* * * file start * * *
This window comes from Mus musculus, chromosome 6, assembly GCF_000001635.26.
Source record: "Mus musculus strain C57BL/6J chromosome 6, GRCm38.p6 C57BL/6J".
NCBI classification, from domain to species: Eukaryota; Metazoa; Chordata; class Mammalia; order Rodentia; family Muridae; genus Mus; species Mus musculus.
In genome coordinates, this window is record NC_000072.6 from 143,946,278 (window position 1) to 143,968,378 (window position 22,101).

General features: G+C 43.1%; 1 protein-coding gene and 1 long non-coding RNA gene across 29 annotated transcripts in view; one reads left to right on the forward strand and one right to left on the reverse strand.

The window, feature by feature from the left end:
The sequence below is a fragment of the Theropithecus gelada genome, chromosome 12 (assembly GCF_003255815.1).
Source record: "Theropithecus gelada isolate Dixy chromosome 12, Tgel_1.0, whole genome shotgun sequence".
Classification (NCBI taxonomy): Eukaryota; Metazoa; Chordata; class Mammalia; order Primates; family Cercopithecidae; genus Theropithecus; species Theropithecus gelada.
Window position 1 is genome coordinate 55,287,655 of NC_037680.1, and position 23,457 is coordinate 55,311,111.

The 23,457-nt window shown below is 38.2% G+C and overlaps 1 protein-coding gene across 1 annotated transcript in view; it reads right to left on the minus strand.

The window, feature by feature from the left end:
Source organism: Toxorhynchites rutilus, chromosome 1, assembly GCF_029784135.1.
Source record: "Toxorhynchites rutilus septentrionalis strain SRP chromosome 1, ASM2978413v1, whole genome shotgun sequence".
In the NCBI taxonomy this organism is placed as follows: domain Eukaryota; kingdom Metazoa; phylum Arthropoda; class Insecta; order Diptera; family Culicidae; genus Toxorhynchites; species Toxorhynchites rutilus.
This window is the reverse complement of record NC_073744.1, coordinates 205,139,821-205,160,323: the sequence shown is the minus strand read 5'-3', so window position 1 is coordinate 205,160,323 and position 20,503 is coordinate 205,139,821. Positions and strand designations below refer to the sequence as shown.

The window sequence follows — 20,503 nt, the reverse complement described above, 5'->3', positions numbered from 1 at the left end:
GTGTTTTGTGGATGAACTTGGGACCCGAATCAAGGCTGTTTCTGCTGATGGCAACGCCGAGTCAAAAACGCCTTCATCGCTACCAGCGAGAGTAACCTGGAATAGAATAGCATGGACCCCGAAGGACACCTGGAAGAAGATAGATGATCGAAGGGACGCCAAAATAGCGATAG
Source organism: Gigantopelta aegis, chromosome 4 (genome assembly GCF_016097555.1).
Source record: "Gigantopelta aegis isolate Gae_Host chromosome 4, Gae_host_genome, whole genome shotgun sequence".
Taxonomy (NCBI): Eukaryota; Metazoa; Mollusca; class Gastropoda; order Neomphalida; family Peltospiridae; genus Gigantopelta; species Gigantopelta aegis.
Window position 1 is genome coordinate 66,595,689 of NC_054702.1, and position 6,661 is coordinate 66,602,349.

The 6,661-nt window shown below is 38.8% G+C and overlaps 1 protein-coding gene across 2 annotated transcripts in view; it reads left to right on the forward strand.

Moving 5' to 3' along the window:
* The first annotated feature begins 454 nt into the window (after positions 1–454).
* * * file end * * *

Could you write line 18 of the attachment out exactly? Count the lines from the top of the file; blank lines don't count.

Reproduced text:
GTGTTTTGTGGATGAACTTGGGACCCGAATCAAGGCTGTTTCTGCTGATGGCAACGCCGAGTCAAAAACGCCTTCATCGCTACCAGCGAGAGTAACCTGGAATAGAATAGCATGGACCCCGAAGGACACCTGGAAGAAGATAGATGATCGAAGGGACGCCAAAATAGCGATAG